We had our regular weekly team meeting last Wednesday. There was a rumour that there was going to be a big announcement. So we all shuffled into the office, imagining what it could be. Most thought it would be the announcement of the new manager, taking over next year. It wasn’t. It was far more radical than that. We were told, essentially, our programme was being cut. This year there were 12 foreign teachers (now 11), next year that will be reduced to three. Not only that, there will be no manager, and the teachers will have to teach different classes. They will still teach grades, but the whole school curriculum is changing. Students will have more options. Now, in Senior school they have the choice of doing either Science (Biology, Chemistry, Physics), or Humanities (History, Geography, Social Science I think). From next year, as far as I can understand it, if a student wants to take Physics and History, they can. English, Chinese and Maths are compulsory for everyone and I think this will continue. However the type of classes we offer will change. We would have elective courses, but perhaps offer courses such as Public Speaking, Debate etc, and also at different levels too.
It will be completely different and could work well for some people – if they got the support they needed. However, the school has been typically vague about the specifics and only one colleague was definite about staying – and he is now looking for other jobs too. I suspect that come June, we will all be handing over our canteen cards and saying 再见 zài jiàn (goodbye) to the school….
On a different note, I’ve been a bit slow uploading photos etc from holidays, especially Seoul. Then, like buses, three posts come at once. That is because I have drafted them before and they are just waiting to be uploaded. But with the internet here, uploading photographs has been a slow, slow process. That has now finished, for a while, so I should be posting more normally from now on.
I also realised I hadn’t really commented on Seoul – I enjoyed it a lot. It was a nice, short break, and many good museums there. I don’t know much about Korean history, but it was nice to wander around and just be a tourist. Plus, my Korean student told me many places to visit so that helped too. Yes, it was cold. But actually, it was nice fresh air, and was a nice, relaxing break, and end to the holidays.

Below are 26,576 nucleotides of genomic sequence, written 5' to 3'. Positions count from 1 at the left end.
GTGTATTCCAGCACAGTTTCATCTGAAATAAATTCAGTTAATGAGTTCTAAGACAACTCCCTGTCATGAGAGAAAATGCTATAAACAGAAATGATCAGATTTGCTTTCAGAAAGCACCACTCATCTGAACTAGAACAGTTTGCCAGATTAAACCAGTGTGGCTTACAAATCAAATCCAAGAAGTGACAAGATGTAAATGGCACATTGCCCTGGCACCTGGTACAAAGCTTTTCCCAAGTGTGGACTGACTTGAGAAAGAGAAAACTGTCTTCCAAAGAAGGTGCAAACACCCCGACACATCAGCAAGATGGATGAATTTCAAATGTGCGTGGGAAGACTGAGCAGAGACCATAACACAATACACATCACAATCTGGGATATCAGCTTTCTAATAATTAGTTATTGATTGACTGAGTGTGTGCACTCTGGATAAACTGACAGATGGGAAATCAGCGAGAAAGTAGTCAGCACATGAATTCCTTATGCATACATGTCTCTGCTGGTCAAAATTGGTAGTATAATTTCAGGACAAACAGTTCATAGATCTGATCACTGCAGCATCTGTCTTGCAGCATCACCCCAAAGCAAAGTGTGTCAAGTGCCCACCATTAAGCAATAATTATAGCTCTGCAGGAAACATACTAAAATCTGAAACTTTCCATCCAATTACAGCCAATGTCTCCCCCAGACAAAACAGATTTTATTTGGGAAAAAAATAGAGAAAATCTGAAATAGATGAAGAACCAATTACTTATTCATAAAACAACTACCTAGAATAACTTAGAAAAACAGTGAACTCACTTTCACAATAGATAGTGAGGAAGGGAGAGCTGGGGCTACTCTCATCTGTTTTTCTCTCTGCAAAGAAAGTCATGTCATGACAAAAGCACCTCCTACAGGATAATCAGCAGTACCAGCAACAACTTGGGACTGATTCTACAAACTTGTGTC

Today is International Women’s Day. It’s a day to celebrate the achievements of women but also remember that the struggle for gender equality goes on. A couple of my male foreign teacher colleagues have expressed some attitudes today which were perhaps not in keeping with what the day represents. A common question was ‘What about International Men’s Day?’ at which point I told them it is on 19 November. Whilst I don’t want to get too much into politics here, needless to say it was disappointing to hear my colleagues speak like that. Yet equally, my students counter that and often surprise – and inspire – me.
One female student came into the office last week and told me she had selected her elective course this semester. She is taking football skills on Friday evenings after school, because why shouldn’t she learn to play? I don’t play football, and she offered to teach me. We got talking about the difference between men and women’s sports and how things are changing, albeit very, very slowly. It is people like her, who will be the force of change in the future.
And so, when I hear my male colleagues making disparaging comments about today and questioning why the day should even exist, it is equally comforting to think of the student who is playing football and breaking down barriers. It feels a bit weird wishing people Happy International Women’s Day, when the day, whilst celebrating the great achievements of women – and celebrating women themselves – is also a reminder that there is still a way to go before we have a truly inclusive, gender equal society. Nevertheless, in light of all the fantastic, amazing women in the world, Happy International Women’s Day. ♀️